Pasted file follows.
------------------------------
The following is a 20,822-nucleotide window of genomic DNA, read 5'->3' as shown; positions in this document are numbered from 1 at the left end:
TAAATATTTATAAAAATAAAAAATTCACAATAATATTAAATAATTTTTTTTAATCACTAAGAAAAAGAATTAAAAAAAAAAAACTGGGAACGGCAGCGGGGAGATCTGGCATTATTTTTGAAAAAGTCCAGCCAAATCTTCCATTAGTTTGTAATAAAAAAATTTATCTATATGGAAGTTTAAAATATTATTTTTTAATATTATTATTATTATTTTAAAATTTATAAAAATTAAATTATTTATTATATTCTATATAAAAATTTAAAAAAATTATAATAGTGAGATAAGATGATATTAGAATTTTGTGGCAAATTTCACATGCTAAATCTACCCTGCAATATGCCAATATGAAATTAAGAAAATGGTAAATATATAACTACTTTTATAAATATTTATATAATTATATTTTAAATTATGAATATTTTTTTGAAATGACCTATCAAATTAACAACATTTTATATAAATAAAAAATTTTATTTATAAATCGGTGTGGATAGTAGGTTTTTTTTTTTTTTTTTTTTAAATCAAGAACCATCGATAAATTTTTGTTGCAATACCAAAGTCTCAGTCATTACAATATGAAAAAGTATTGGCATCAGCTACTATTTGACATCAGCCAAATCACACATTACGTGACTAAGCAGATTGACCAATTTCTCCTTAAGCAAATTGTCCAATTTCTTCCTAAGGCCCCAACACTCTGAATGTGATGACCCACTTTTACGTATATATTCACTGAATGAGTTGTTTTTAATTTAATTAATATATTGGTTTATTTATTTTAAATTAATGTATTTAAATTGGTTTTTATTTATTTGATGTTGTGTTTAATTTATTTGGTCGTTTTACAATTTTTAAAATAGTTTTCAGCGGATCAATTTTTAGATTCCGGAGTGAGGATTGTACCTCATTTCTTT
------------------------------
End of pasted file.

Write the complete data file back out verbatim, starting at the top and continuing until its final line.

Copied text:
The following is a 20,822-nucleotide window of genomic DNA, read 5'->3' as shown; positions in this document are numbered from 1 at the left end:
TAAATATTTATAAAAATAAAAAATTCACAATAATATTAAATAATTTTTTTTAATCACTAAGAAAAAGAATTAAAAAAAAAAAACTGGGAACGGCAGCGGGGAGATCTGGCATTATTTTTGAAAAAGTCCAGCCAAATCTTCCATTAGTTTGTAATAAAAAAATTTATCTATATGGAAGTTTAAAATATTATTTTTTAATATTATTATTATTATTTTAAAATTTATAAAAATTAAATTATTTATTATATTCTATATAAAAATTTAAAAAAATTATAATAGTGAGATAAGATGATATTAGAATTTTGTGGCAAATTTCACATGCTAAATCTACCCTGCAATATGCCAATATGAAATTAAGAAAATGGTAAATATATAACTACTTTTATAAATATTTATATAATTATATTTTAAATTATGAATATTTTTTTGAAATGACCTATCAAATTAACAACATTTTATATAAATAAAAAATTTTATTTATAAATCGGTGTGGATAGTAGGTTTTTTTTTTTTTTTTTTTTAAATCAAGAACCATCGATAAATTTTTGTTGCAATACCAAAGTCTCAGTCATTACAATATGAAAAAGTATTGGCATCAGCTACTATTTGACATCAGCCAAATCACACATTACGTGACTAAGCAGATTGACCAATTTCTCCTTAAGCAAATTGTCCAATTTCTTCCTAAGGCCCCAACACTCTGAATGTGATGACCCACTTTTACGTATATATTCACTGAATGAGTTGTTTTTAATTTAATTAATATATTGGTTTATTTATTTTAAATTAATGTATTTAAATTGGTTTTTATTTATTTGATGTTGTGTTTAATTTATTTGGTCGTTTTACAATTTTTAAAATAGTTTTCAGCGGATCAATTTTTAGATTCCGGAGTGAGGATTGTACCTCATTTCTTT